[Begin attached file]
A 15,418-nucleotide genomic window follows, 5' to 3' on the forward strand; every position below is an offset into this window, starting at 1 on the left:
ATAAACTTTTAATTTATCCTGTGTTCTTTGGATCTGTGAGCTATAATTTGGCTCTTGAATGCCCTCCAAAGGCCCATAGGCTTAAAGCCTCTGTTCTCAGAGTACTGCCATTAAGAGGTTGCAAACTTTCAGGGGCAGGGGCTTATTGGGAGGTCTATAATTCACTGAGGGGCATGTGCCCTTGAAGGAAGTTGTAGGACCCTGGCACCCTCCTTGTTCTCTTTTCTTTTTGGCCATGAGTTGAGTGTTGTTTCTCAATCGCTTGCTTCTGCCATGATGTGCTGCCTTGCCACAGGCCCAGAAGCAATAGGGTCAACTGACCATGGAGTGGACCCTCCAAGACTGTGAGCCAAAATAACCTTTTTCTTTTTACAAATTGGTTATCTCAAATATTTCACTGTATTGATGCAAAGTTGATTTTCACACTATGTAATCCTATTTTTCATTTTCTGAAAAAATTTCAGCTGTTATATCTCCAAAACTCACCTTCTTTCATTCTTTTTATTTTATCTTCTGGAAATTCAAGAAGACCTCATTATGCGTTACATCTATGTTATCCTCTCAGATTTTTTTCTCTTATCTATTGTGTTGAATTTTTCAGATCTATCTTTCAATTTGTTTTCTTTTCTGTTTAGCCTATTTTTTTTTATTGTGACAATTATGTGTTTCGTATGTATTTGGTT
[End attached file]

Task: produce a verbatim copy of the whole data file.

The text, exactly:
A 15,418-nucleotide genomic window follows, 5' to 3' on the forward strand; every position below is an offset into this window, starting at 1 on the left:
ATAAACTTTTAATTTATCCTGTGTTCTTTGGATCTGTGAGCTATAATTTGGCTCTTGAATGCCCTCCAAAGGCCCATAGGCTTAAAGCCTCTGTTCTCAGAGTACTGCCATTAAGAGGTTGCAAACTTTCAGGGGCAGGGGCTTATTGGGAGGTCTATAATTCACTGAGGGGCATGTGCCCTTGAAGGAAGTTGTAGGACCCTGGCACCCTCCTTGTTCTCTTTTCTTTTTGGCCATGAGTTGAGTGTTGTTTCTCAATCGCTTGCTTCTGCCATGATGTGCTGCCTTGCCACAGGCCCAGAAGCAATAGGGTCAACTGACCATGGAGTGGACCCTCCAAGACTGTGAGCCAAAATAACCTTTTTCTTTTTACAAATTGGTTATCTCAAATATTTCACTGTATTGATGCAAAGTTGATTTTCACACTATGTAATCCTATTTTTCATTTTCTGAAAAAATTTCAGCTGTTATATCTCCAAAACTCACCTTCTTTCATTCTTTTTATTTTATCTTCTGGAAATTCAAGAAGACCTCATTATGCGTTACATCTATGTTATCCTCTCAGATTTTTTTCTCTTATCTATTGTGTTGAATTTTTCAGATCTATCTTTCAATTTGTTTTCTTTTCTGTTTAGCCTATTTTTTTTTATTGTGACAATTATGTGTTTCGTATGTATTTGGTT